Fragment from ‘Unknown’ Dead Sea Scroll Revealed with Space-Age Imaging

On Tuesday, the Antiquities Authority revealed a fragment of the Dead Sea Scrolls from Cave 11. The fragment contains letters written in the ancient Hebrew script known as Paleo-Hebrew.... This fragment cannot be attributed to any one of the known manuscripts.This raises the possibility that it belonged to a still unknown manuscript. Twenty-eight types of light exposures are used to show the different elements in the scrolls, allowing for a “new reading” of the text. See pictures and read complete article at --

The Hebrew Bible Canonical Process Reconsidered

The canon of the Hebrew Bible was defined, if not yet finally closed, by the end of the first century CE. The Pharisaic canon became the canon of Rabbinic Judaism, because the majority of those who re-founded the Jewish religion after the destruction of the Temple by the Romans were Pharisees. The process that led to this canonization needs to be explored. How should we think about the books that were eventually included in the canon? Unlike the early church, ancient Jewish communities did not have a central authority that defined the books of the canon. The formation of the Jewish canon was not prescribed by the priests of the Temple of Jerusalem, it emerged from the bottom-up with each community holding to its own collection of authoritative texts. See pictures and read article at --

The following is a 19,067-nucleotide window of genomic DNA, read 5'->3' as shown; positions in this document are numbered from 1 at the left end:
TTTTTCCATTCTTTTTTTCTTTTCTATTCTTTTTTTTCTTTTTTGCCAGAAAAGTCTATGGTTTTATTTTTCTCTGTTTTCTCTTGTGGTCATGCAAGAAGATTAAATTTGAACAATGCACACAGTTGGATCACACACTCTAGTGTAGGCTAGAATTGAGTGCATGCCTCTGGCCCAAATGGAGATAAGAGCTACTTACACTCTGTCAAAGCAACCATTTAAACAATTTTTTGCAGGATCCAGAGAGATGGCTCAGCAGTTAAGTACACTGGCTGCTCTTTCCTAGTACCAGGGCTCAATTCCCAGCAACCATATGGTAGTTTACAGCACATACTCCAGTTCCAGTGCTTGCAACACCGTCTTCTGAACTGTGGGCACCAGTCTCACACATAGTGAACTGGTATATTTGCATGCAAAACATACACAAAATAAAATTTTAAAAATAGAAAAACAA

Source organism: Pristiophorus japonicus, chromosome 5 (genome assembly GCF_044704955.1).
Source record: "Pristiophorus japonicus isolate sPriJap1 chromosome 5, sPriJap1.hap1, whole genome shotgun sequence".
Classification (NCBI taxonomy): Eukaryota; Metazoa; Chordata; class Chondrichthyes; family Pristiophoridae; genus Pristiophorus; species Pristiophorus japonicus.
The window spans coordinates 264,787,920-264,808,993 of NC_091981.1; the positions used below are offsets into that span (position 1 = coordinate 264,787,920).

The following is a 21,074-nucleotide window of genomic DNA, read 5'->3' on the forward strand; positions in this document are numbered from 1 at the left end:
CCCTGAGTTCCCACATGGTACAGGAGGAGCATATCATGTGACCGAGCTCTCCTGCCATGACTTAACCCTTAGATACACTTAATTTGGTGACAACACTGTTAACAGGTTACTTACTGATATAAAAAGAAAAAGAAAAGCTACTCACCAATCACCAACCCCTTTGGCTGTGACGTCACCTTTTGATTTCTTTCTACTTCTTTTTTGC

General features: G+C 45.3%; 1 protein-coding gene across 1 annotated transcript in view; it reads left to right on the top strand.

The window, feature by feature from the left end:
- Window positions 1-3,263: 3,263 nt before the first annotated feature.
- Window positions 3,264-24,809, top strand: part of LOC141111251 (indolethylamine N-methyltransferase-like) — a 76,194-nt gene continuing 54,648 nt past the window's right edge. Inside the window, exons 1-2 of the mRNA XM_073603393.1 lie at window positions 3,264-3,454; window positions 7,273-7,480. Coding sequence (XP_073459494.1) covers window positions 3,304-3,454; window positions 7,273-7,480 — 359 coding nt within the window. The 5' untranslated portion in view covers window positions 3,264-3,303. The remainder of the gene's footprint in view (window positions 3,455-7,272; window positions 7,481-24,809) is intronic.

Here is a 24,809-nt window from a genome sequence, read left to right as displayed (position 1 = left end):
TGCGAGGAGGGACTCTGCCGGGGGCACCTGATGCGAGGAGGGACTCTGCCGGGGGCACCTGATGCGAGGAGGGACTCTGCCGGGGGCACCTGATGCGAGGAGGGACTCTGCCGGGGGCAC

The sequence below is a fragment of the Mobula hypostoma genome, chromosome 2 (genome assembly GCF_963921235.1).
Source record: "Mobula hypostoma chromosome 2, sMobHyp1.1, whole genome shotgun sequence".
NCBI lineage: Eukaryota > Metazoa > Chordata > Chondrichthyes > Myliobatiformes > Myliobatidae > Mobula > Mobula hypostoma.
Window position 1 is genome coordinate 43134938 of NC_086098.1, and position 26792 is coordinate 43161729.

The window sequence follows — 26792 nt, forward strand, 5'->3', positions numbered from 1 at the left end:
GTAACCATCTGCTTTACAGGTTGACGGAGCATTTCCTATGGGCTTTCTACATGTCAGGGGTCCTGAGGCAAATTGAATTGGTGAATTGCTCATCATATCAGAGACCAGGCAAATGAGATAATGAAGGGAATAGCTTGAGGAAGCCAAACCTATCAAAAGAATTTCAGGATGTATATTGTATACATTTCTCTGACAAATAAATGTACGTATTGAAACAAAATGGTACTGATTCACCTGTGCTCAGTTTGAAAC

Does the Name of a Day Make a Difference?

The calendar was very important in Yeshua’s Jewish world. A week in his life consisted of seven day, just like our weeks today. There were some important differences, however. Each week reminded Yeshua and his fellow Jews of the seven-day period of creation recorded at the beginning of the TORAH scroll. The creation of the first day is recorded in Genesis 1:5 (the words in bold type are transliterations of Hebrew words; ELOHIYM is usually translated “God”):
ELOHIYM called the light “Day” (יום - YOM) and the darkness He called “Night” (לילה - LAYLAH). And there was evening, and there was morning — YOM RISHON (First Day).
A Jewish day begins and ends at sundown -- “and there was evening, and there was morning.” Every afternoon, as the sun disappeared beyond the western horizon and the first three stars appeared, Yeshua viewed it as the beginning of a new day – a day that begins and ends with the fading of light in the western sky. The beginning and end of a day was, and still is, determi…